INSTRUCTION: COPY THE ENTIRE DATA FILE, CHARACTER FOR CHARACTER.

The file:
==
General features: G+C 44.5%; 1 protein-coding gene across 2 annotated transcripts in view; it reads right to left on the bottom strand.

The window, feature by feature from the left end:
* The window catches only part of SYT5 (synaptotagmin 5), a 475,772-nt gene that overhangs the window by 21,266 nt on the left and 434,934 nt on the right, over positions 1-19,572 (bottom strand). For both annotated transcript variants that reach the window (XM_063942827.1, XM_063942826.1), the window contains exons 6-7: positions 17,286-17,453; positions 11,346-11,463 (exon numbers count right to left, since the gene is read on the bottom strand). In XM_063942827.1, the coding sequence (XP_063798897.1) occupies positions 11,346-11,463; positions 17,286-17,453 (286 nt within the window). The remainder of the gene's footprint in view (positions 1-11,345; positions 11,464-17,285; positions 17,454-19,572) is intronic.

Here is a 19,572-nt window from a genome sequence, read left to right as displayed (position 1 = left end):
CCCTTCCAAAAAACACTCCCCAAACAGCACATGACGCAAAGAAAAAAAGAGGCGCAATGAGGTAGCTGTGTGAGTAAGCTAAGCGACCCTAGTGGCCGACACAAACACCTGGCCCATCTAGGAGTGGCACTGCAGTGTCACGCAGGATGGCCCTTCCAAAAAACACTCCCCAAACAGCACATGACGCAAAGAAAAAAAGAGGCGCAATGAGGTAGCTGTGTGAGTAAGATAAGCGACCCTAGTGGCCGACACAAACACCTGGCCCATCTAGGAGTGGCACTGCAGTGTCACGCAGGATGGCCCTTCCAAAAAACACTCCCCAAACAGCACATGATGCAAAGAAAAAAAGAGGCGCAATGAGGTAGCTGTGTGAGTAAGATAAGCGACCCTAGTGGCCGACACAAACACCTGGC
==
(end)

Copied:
General features: G+C 44.5%; 1 protein-coding gene across 2 annotated transcripts in view; it reads right to left on the bottom strand.

The window, feature by feature from the left end:
* The window catches only part of SYT5 (synaptotagmin 5), a 475,772-nt gene that overhangs the window by 21,266 nt on the left and 434,934 nt on the right, over positions 1-19,572 (bottom strand). For both annotated transcript variants that reach the window (XM_063942827.1, XM_063942826.1), the window contains exons 6-7: positions 17,286-17,453; positions 11,346-11,463 (exon numbers count right to left, since the gene is read on the bottom strand). In XM_063942827.1, the coding sequence (XP_063798897.1) occupies positions 11,346-11,463; positions 17,286-17,453 (286 nt within the window). The remainder of the gene's footprint in view (positions 1-11,345; positions 11,464-17,285; positions 17,454-19,572) is intronic.

Here is a 19,572-nt window from a genome sequence, read left to right as displayed (position 1 = left end):
CCCTTCCAAAAAACACTCCCCAAACAGCACATGACGCAAAGAAAAAAAGAGGCGCAATGAGGTAGCTGTGTGAGTAAGCTAAGCGACCCTAGTGGCCGACACAAACACCTGGCCCATCTAGGAGTGGCACTGCAGTGTCACGCAGGATGGCCCTTCCAAAAAACACTCCCCAAACAGCACATGACGCAAAGAAAAAAAGAGGCGCAATGAGGTAGCTGTGTGAGTAAGATAAGCGACCCTAGTGGCCGACACAAACACCTGGCCCATCTAGGAGTGGCACTGCAGTGTCACGCAGGATGGCCCTTCCAAAAAACACTCCCCAAACAGCACATGATGCAAAGAAAAAAAGAGGCGCAATGAGGTAGCTGTGTGAGTAAGATAAGCGACCCTAGTGGCCGACACAAACACCTGGC